Solo drills/exercises to develop a tight guard?

find something you can pull guard on (a tree i guess...ermmm, ive never done this without a partner), close your guard around it and do situps. its tough as hell, better with a partner tho.
colinm said:
find something you can pull guard on (a tree i guess...ermmm, ive never done this without a partner), close your guard around it and do situps. its tough as hell, better with a partner tho.
A heavy bag works great for that.
sit ups on the heavy bag, or just sit and hang.

Also with a partner have them sit in your guard and try pushing out of the guard by pushing back.. His goal is to push as hard as he can just to break your guard... your goal to hold it tight.. dont try to pass or submit just try to keep your guard closed.... will build leg strength and ankles to hold up a good tight closed guard.
Go to garage sales and find a thigh master . Use it like crazy ,No B.S. one of the guys I train with swears by it . For the record I have not tried it ( Yet ) . But I keep a eye open for one every time I go to a garage sale ....
Will a heavybag that is hanging take the extra weight or do you have too unhook it?
Honestly, the best way to get a strong guard is to just practice wehen you spar. Hold the guard as tight as you can. Hell, to be honest, I never really did grappling solo drills and my grappling is at least decent for the time I've been training.
You know, it might just be me, but even though it's the hip adductors (or abductors? I'm not sure of the name) that keeps the guard closed, I swear it seems like the bigger the guy's legs are, the harder it is to not only pass his guard, but just to be in it.

When I'm with guys with really strong legs, when I go to pass, I feel really off-balanced. And I wrestle; my balance is pretty good. I'm not one to get swept.

To be honest though, my best advice would be to focus more on your guard game and less on how strong your guard is. Guard passes rarely rely on brute force. They either use trickery (like baiting) or simple mechanical leverage. After all, Jiu-Jitsu is about the smaller guy overcoming the bigger one.

Just do situational sparring. Have a guy start off in your guard. If you can sweep or submit him, you start over with him in your guard again. If he passes your guard, then you start over.

It's more about the skills than the strength, IMO. Just develop your leg muscles and spar more. But if you really want, the situps on a heavybag do work well.

Edit: sorry, I didn't realize you said solo drills. Kind of having an off day today.

Umm... I'd say what I've learned about Jiu-Jitsu (and all effective martial arts for that matter) is that the most important part is your hips. Think about it. Your hips are your center of gravity (the Tan T'ien; the point in some Asian philosophies that your Chi or Ki center is located); your hips and core generate all athletic movement. All effective martial arts, like boxing (twist your hips for punching power), Muay Thai (kicks and knees are driven by the hips; not the legs), Judo (hips must be under your opponents' for a throw to have leverage), wrestling (sprawl by arching your hips), and BJJ (HIP MOVEMENT) realize the necessity of your hips.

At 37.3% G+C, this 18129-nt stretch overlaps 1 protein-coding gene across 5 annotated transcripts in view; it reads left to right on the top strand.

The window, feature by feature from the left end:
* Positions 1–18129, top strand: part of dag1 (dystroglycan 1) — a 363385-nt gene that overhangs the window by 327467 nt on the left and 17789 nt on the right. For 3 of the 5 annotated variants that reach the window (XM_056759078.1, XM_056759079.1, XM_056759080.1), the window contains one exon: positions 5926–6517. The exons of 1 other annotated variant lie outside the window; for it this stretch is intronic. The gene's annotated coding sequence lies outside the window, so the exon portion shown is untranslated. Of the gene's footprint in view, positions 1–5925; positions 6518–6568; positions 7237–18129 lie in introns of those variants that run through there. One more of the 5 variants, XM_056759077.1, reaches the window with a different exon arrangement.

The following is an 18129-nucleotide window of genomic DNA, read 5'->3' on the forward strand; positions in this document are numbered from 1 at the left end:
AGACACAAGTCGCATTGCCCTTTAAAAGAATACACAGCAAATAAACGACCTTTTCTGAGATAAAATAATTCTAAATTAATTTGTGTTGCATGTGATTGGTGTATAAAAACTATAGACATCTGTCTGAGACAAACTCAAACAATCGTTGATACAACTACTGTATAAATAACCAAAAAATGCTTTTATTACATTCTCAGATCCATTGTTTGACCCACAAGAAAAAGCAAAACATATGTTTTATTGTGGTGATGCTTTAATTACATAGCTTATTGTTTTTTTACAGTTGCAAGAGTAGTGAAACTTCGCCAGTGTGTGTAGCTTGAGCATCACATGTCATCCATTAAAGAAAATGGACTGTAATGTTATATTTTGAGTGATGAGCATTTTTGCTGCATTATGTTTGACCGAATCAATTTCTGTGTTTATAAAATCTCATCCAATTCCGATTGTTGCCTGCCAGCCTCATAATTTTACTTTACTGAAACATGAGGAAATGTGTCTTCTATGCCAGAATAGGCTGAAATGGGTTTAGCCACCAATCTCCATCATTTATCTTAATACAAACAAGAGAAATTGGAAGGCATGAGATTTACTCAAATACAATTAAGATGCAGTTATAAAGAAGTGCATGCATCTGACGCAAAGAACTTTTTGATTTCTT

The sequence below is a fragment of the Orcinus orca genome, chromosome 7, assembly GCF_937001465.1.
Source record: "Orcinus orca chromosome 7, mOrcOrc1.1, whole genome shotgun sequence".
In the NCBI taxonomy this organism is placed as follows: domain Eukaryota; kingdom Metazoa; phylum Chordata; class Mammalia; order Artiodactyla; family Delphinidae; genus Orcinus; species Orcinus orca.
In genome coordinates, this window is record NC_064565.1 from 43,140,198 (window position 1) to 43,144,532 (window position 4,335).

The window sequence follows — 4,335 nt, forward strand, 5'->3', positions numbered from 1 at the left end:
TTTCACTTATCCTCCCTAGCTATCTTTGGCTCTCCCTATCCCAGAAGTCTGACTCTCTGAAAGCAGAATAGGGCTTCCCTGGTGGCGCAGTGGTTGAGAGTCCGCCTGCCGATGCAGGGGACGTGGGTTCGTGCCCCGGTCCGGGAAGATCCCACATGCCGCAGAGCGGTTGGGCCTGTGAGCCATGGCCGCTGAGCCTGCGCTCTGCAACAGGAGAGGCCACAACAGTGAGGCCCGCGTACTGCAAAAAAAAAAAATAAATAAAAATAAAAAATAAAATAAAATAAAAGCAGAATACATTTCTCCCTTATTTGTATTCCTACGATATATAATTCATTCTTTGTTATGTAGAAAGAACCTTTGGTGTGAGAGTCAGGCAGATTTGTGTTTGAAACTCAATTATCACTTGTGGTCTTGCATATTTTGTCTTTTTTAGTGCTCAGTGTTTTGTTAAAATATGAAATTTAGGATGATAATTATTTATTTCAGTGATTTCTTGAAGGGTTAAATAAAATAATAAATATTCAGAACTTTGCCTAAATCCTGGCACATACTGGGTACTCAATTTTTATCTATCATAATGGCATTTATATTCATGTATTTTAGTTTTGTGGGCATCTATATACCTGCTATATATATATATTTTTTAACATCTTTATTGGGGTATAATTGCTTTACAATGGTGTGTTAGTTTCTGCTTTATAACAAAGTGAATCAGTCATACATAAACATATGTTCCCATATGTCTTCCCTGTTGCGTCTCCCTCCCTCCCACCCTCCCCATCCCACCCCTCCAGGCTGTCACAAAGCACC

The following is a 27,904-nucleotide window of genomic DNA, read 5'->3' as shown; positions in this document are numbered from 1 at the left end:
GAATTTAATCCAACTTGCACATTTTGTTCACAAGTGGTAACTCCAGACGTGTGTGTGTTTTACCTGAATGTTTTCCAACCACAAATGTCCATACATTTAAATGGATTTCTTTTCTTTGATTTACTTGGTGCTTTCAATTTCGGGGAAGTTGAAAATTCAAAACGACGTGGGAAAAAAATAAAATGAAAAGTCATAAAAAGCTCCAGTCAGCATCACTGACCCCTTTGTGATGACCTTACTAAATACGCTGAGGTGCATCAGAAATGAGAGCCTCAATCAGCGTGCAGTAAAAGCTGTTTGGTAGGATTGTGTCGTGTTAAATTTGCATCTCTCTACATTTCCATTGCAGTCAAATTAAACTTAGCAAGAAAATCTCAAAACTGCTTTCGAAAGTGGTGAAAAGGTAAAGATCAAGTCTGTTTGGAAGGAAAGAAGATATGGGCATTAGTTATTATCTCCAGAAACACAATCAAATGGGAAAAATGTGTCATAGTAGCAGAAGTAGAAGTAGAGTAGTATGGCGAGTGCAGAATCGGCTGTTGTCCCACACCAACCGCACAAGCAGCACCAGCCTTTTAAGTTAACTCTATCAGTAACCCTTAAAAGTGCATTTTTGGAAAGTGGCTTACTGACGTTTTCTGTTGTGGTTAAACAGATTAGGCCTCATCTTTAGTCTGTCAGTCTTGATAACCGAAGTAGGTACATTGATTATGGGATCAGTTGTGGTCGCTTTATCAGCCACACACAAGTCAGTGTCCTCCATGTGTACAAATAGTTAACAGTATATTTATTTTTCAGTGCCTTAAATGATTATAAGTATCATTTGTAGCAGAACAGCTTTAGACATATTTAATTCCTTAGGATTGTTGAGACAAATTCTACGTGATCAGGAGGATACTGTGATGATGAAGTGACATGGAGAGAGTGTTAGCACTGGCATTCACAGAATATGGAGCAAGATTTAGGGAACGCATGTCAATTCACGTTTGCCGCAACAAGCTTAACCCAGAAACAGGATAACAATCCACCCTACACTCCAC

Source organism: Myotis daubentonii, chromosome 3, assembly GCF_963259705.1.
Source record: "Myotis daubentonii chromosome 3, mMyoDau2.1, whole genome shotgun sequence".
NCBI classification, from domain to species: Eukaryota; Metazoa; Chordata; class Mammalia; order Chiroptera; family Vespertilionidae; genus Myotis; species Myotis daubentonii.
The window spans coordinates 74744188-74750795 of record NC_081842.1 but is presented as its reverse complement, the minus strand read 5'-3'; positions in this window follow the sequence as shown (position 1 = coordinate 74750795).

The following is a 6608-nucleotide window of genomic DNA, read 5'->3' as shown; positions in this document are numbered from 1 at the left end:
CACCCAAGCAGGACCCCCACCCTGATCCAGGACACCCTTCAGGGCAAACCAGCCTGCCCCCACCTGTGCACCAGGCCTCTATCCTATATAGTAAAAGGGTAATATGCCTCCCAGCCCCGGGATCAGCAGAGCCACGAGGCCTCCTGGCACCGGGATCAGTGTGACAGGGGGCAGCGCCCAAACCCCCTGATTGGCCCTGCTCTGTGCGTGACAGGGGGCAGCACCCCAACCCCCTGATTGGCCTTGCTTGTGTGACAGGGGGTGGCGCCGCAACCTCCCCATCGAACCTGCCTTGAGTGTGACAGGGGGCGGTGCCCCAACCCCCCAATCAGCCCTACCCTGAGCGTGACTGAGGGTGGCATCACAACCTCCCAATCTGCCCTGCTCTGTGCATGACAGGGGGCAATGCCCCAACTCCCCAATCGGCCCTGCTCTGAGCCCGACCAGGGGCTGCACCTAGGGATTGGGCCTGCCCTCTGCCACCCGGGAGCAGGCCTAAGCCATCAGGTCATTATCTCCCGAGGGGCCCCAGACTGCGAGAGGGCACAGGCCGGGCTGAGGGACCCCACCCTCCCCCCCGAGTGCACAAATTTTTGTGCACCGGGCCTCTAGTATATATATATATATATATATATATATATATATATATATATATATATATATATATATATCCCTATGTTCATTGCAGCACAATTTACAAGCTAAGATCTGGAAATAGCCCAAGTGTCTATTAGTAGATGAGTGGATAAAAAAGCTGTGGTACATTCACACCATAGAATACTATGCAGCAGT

Dumbbell swings are an exercise you can do that works your hip muscles. Work your core and hip movement a lot.

Also, by nature, humans move pretty inefficiently on the ground. We're used to standing up. Get good at moving around on the ground. Do lots of shrimps, reverse shrimps, neck bridges, arm bars and triangles in the air or on a grappling dummy (you can make one for 60 dollars), bridges, kip-ups, army crawls; just all sorts of weird things that would appear to the common person as an epileptic seizure. Get your movement on the ground to be explosive, quick, and energy-efficient. Most offensive moves from the guard rely on speed and trickery; you need to focus more on how quickly and easily you can move while on your back.

Also, do lots of flexibility exercises. Yoga is always a good fallback. Some of the best guard players who I roll with are really flexible. This one guy I roll with, always seems to get the grip for an armbar from the guard, no matter how he gets stacked or twisted around.
Good post, iceman.

I guess the heavy bag sit ups might work pretty well.
All of the above exercises are great ways to tighten your guard.

I just wanted to add a bit of advice though about tight guards in general. Remember that a tight guard does not necessarily equal a good guard.

Although it is good to be able to clamp down in closed guard when necessary, holding people in a tight guard for long periods of time will not improve your guard work. It is more important in MMA since you can defend strikes better, but it has little use in grappling other than stalling and tiring the opponent. You cannot really do too much from a closed guard. The guillotine is available (probably gi chokes too but I train no-gi). But you can't armbar, triangle, sweep, etc.

I'm saying this because the number one thing that improved my guard game was learning to open my guard voluntarily. One of my training partners who knows a lot more about BJJ than me told me one day that instead of just holding people down in guard, I should attack more and try to create opportunities instead of stalling. From then on I began to work open guard a lot more and really improved my guard game.

The exercises above will definitely improve your BJJ. I just wanted to say that a tight guard is not necessarily the best type of guard around.
use that one excerise that you can squese your legs together.... its a pully machine at my gym... seems to help my inner thigh muscles..... same mucsles you use when skiing!